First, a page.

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Cameroon Transport Union Ends Strike, Violence Continues


Demonstrators have marched through the streets of western Cameroon to protest high fuel and food prices, despite calls from a transport workers union to end a strike that has sparked deadly clashes.

Government authorities and union leaders reached an agreement late Tuesday to end a taxi drivers' strike Wednesday, after the government agreed to make small reductions in fuel prices.

But witnesses say protesters continued today to fill the streets of the capital, Yaounde, and Cameroon's main city, Douala, to demand larger price cuts.

Clashes between police and demonstrators have killed at least six people this week.

Protesters are also rallying against a proposal to eliminate term limits for President Paul Biya, who has been in power since 1982.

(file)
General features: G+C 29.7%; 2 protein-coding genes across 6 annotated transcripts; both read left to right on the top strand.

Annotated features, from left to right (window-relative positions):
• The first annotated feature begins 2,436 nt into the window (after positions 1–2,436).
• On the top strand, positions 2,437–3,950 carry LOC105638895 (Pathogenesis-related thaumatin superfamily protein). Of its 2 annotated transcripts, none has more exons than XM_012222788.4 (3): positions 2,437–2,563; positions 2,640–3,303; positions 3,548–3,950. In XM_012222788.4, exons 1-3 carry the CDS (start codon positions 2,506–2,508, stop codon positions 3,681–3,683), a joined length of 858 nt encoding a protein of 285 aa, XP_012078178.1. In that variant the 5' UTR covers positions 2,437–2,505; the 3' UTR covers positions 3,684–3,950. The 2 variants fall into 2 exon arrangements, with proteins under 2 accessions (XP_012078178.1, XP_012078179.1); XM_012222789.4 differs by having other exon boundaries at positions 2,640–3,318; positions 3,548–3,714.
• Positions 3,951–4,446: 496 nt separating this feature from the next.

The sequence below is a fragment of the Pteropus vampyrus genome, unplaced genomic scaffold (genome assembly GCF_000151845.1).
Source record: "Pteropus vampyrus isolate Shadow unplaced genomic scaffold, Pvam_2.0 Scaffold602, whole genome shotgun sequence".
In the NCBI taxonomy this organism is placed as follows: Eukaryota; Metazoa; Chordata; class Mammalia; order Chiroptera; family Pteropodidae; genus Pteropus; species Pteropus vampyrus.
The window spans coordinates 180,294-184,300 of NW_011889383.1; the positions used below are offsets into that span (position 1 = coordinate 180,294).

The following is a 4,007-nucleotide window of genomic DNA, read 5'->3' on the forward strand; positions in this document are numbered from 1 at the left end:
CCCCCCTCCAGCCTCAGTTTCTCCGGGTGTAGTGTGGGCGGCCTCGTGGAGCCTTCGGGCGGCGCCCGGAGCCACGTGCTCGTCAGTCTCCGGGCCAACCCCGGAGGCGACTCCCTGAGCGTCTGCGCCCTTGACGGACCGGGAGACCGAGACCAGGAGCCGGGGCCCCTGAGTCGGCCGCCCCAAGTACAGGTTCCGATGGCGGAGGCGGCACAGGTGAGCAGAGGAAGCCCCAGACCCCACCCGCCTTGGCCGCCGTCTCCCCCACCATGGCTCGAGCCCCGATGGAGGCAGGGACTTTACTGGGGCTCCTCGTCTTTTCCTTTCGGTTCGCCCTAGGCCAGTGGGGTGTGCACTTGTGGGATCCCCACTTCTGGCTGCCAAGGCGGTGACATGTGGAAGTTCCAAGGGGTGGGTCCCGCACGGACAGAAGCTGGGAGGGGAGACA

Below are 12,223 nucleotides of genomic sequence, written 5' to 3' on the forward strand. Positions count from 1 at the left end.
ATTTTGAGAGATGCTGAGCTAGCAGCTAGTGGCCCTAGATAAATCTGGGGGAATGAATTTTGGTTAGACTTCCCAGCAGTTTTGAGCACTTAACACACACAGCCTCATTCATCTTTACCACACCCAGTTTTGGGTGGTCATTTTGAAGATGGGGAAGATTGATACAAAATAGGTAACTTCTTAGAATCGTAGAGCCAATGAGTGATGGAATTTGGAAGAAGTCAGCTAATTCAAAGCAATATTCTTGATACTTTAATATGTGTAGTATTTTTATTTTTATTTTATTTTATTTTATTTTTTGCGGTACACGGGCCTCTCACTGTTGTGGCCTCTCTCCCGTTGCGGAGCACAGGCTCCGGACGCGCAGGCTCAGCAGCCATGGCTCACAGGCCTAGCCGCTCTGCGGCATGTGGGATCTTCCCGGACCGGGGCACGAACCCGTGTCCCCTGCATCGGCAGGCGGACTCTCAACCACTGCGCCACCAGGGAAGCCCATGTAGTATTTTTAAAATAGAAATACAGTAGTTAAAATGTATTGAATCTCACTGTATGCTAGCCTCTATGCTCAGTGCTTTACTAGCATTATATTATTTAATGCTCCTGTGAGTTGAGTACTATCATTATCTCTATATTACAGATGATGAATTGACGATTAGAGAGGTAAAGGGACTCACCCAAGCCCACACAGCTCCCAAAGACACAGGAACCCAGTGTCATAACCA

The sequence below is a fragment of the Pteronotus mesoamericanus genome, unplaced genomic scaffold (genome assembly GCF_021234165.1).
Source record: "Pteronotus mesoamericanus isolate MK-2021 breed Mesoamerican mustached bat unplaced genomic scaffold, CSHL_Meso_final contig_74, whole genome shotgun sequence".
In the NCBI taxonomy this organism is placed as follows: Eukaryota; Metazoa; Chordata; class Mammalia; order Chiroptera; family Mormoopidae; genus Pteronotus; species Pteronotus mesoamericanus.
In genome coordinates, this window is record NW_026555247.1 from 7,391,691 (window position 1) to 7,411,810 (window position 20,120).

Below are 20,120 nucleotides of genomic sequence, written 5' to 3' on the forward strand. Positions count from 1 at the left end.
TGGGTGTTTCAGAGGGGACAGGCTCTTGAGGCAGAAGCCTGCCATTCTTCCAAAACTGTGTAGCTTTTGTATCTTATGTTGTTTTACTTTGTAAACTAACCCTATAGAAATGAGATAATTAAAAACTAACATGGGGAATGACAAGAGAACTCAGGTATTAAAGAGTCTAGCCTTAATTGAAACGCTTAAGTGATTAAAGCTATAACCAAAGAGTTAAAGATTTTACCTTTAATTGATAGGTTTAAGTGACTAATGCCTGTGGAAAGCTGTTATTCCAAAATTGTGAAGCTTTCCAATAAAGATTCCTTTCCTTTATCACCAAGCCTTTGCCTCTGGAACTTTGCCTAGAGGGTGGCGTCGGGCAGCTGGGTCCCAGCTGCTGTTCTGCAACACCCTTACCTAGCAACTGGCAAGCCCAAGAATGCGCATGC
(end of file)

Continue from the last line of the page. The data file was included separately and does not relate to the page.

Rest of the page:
The government has condemned the violence and has asked for calm.

Cameroon's constitution requires Mr. Biya to step down when his term expires in 2011. However, analysts say his party's majority in parliament will give him enough votes to end presidential term limits.

Demonstrators have also protested the government's closure of a private television station that broadcast opposition views.

The shutdown of Equinoxe TV last Thursday came a few days after the station broadcast a debate over whether to extend President Biya's 25-year rule.

The government says the station was closed for failing to pay its broadcast licensing fee.

But a number of local journalists say the closure was linked to Equinoxe's coverage of the public debate about the proposed constitutional amendment.

Some information for this report was provided by AFP and Reuters.

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